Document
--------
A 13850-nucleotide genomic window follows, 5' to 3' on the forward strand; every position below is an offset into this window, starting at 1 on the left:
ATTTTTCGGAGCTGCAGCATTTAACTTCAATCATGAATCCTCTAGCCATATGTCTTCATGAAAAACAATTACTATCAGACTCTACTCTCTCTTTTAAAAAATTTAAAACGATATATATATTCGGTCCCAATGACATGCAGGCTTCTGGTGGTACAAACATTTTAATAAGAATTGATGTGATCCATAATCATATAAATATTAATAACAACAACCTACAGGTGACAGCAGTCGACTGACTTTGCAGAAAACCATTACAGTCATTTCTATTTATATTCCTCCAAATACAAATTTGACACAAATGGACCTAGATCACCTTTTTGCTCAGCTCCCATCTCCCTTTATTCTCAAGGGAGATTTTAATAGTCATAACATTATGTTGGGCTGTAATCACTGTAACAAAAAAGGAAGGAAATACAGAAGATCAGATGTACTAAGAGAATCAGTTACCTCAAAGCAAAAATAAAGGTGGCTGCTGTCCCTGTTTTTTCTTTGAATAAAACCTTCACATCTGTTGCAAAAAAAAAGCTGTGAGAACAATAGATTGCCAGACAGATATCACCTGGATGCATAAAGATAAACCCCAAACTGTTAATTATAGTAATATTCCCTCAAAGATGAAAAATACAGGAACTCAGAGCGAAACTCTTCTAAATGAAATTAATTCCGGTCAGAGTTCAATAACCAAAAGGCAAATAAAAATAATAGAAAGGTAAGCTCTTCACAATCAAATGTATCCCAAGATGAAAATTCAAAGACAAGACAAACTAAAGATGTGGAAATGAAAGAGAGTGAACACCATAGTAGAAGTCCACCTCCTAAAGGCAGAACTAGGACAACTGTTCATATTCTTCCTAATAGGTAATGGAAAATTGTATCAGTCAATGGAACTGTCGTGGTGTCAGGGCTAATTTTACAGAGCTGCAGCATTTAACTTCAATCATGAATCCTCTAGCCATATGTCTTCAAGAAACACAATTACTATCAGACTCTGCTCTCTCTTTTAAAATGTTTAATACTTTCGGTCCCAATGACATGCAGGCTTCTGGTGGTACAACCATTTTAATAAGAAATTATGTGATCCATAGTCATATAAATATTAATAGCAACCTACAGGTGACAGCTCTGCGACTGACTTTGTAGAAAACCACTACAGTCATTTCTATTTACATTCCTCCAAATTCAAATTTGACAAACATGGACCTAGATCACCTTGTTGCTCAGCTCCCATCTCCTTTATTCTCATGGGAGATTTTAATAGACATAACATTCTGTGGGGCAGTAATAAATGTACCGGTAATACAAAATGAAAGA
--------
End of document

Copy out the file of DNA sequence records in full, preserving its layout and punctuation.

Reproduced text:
A 13850-nucleotide genomic window follows, 5' to 3' on the forward strand; every position below is an offset into this window, starting at 1 on the left:
ATTTTTCGGAGCTGCAGCATTTAACTTCAATCATGAATCCTCTAGCCATATGTCTTCATGAAAAACAATTACTATCAGACTCTACTCTCTCTTTTAAAAAATTTAAAACGATATATATATTCGGTCCCAATGACATGCAGGCTTCTGGTGGTACAAACATTTTAATAAGAATTGATGTGATCCATAATCATATAAATATTAATAACAACAACCTACAGGTGACAGCAGTCGACTGACTTTGCAGAAAACCATTACAGTCATTTCTATTTATATTCCTCCAAATACAAATTTGACACAAATGGACCTAGATCACCTTTTTGCTCAGCTCCCATCTCCCTTTATTCTCAAGGGAGATTTTAATAGTCATAACATTATGTTGGGCTGTAATCACTGTAACAAAAAAGGAAGGAAATACAGAAGATCAGATGTACTAAGAGAATCAGTTACCTCAAAGCAAAAATAAAGGTGGCTGCTGTCCCTGTTTTTTCTTTGAATAAAACCTTCACATCTGTTGCAAAAAAAAAGCTGTGAGAACAATAGATTGCCAGACAGATATCACCTGGATGCATAAAGATAAACCCCAAACTGTTAATTATAGTAATATTCCCTCAAAGATGAAAAATACAGGAACTCAGAGCGAAACTCTTCTAAATGAAATTAATTCCGGTCAGAGTTCAATAACCAAAAGGCAAATAAAAATAATAGAAAGGTAAGCTCTTCACAATCAAATGTATCCCAAGATGAAAATTCAAAGACAAGACAAACTAAAGATGTGGAAATGAAAGAGAGTGAACACCATAGTAGAAGTCCACCTCCTAAAGGCAGAACTAGGACAACTGTTCATATTCTTCCTAATAGGTAATGGAAAATTGTATCAGTCAATGGAACTGTCGTGGTGTCAGGGCTAATTTTACAGAGCTGCAGCATTTAACTTCAATCATGAATCCTCTAGCCATATGTCTTCAAGAAACACAATTACTATCAGACTCTGCTCTCTCTTTTAAAATGTTTAATACTTTCGGTCCCAATGACATGCAGGCTTCTGGTGGTACAACCATTTTAATAAGAAATTATGTGATCCATAGTCATATAAATATTAATAGCAACCTACAGGTGACAGCTCTGCGACTGACTTTGTAGAAAACCACTACAGTCATTTCTATTTACATTCCTCCAAATTCAAATTTGACAAACATGGACCTAGATCACCTTGTTGCTCAGCTCCCATCTCCTTTATTCTCATGGGAGATTTTAATAGACATAACATTCTGTGGGGCAGTAATAAATGTACCGGTAATACAAAATGAAAGA